The need for safer and more touchless ways to pay has escalated and consumers are embracing contactless cards as the preferred means of payment, with 77% using them regularly in-store. However, in parallel with the increased use of contactless are rising security and usability concerns. The pandemic has rapidly changed the way one pays and their attitudes towards how they want to pay in the future.
“PIN codes have been annoying for a long time, but who would have thought a year ago that one in three consumers would fear touching the PIN-pad when paying in-store?” comments Lina Andolf-Orup, Head of Marketing at Fingerprints. Nevertheless, today that is the ‘new normal’ and the PIN-pad concern now equals concern levels around handling cash due to fear of contracting viruses, according to a new global study by Fingerprints and conducted by Kantar across five global markets.
Safe and touchless ways
The need for safe and touchless ways to pay has risen. Consumers have continued to move away from using cash (22%), and the bank card is now the dominant way consumers make in-store payments (73%), with very few claiming to use mobile wallets (2%). On average, one in two are using their contactless card as the main method when paying in stores.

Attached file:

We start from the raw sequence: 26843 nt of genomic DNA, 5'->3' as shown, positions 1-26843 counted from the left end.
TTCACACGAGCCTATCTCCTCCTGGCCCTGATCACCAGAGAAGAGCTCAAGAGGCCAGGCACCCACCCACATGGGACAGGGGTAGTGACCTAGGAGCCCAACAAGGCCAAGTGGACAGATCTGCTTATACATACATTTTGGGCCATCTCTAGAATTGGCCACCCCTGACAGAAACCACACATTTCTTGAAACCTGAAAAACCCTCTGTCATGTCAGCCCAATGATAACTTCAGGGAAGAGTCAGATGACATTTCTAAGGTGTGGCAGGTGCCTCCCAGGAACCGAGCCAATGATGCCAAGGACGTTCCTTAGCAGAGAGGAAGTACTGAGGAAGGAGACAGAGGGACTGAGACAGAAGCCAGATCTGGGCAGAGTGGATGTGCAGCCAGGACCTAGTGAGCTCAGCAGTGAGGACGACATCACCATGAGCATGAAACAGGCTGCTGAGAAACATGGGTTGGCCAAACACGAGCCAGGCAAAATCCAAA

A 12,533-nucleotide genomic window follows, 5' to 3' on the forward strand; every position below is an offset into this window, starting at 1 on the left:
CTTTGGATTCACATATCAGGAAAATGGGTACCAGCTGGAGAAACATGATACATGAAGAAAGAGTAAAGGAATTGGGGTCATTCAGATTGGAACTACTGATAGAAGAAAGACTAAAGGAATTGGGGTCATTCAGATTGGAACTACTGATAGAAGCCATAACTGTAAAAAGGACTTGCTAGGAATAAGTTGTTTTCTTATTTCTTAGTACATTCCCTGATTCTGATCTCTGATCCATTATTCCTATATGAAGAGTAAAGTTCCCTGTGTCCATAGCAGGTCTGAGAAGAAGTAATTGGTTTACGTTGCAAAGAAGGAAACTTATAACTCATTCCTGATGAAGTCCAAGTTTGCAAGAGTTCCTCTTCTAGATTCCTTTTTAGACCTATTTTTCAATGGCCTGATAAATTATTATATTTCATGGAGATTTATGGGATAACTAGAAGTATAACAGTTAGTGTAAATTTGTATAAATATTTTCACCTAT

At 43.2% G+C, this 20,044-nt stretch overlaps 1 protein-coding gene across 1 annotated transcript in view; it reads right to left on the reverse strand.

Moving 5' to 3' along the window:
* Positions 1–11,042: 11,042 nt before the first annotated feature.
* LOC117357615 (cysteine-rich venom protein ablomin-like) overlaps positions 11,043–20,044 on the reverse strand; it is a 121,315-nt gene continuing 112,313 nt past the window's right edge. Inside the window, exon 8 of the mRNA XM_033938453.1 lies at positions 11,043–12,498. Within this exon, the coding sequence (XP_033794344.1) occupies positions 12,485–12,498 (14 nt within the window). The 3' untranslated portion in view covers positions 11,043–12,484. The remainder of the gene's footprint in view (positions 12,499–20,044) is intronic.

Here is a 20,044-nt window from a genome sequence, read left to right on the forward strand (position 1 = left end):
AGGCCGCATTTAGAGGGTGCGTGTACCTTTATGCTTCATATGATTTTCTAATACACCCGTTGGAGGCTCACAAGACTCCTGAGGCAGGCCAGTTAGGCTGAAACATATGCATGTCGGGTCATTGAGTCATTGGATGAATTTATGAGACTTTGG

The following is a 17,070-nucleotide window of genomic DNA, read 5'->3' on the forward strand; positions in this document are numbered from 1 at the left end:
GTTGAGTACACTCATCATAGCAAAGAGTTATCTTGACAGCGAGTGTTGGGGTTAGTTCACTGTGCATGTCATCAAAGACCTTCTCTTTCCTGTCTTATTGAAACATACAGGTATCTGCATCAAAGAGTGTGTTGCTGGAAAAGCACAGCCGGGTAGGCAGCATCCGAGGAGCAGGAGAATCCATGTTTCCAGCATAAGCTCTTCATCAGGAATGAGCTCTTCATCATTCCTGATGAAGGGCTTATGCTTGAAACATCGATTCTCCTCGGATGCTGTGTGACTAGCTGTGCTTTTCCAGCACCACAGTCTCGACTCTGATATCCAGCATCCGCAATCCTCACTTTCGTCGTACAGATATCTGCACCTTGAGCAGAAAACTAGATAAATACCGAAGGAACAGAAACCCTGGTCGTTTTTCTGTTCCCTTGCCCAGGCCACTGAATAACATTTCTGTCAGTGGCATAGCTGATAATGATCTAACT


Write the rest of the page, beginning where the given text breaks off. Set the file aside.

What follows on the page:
Mobile payments will likely grow too but is a polarised method, with one in four thinking they will use it more
France (60%) and the UK (57%) are the countries with the highest penetration, but contactless has also gained adoption in the famously cash-heavy Germany (38%). The contactless card is also used frequently, with over three quarters (77%) using it at least weekly. The majority of consumers (63%) think they will use contactless cards even more in future.
Fondness for contactless cards
Mobile payments will likely grow too but is a polarised method, with one in four thinking they will use it more than today, but 32% still think they won’t make mobile payments at all in-store in future. There are some differences across markets and segments, but the overall picture remains consistent that consumer usage and fondness for contactless cards is here to stay. Consumers need a reason to trust contactless.
The main reason for consumers’ affection for the card is trust - it is easy to use (78%), it works everywhere (70%), it is secure (68%) - and of course, it can work as a complement to the user’s smartphone, especially for online payments. For ‘real life’, in-store payments however, very few think mobile first.
Usability point of view
Consumers truly need a reason to trust contactless, both from a security and usability point of view"
“The contactless card is far from perfect, however. Consumers are worried around its security, and this level of concern has risen since our earlier research, likely fuelled by growing usage and raised payment caps. People are aware and increasingly concerned about anyone being able to use their card if they lose it."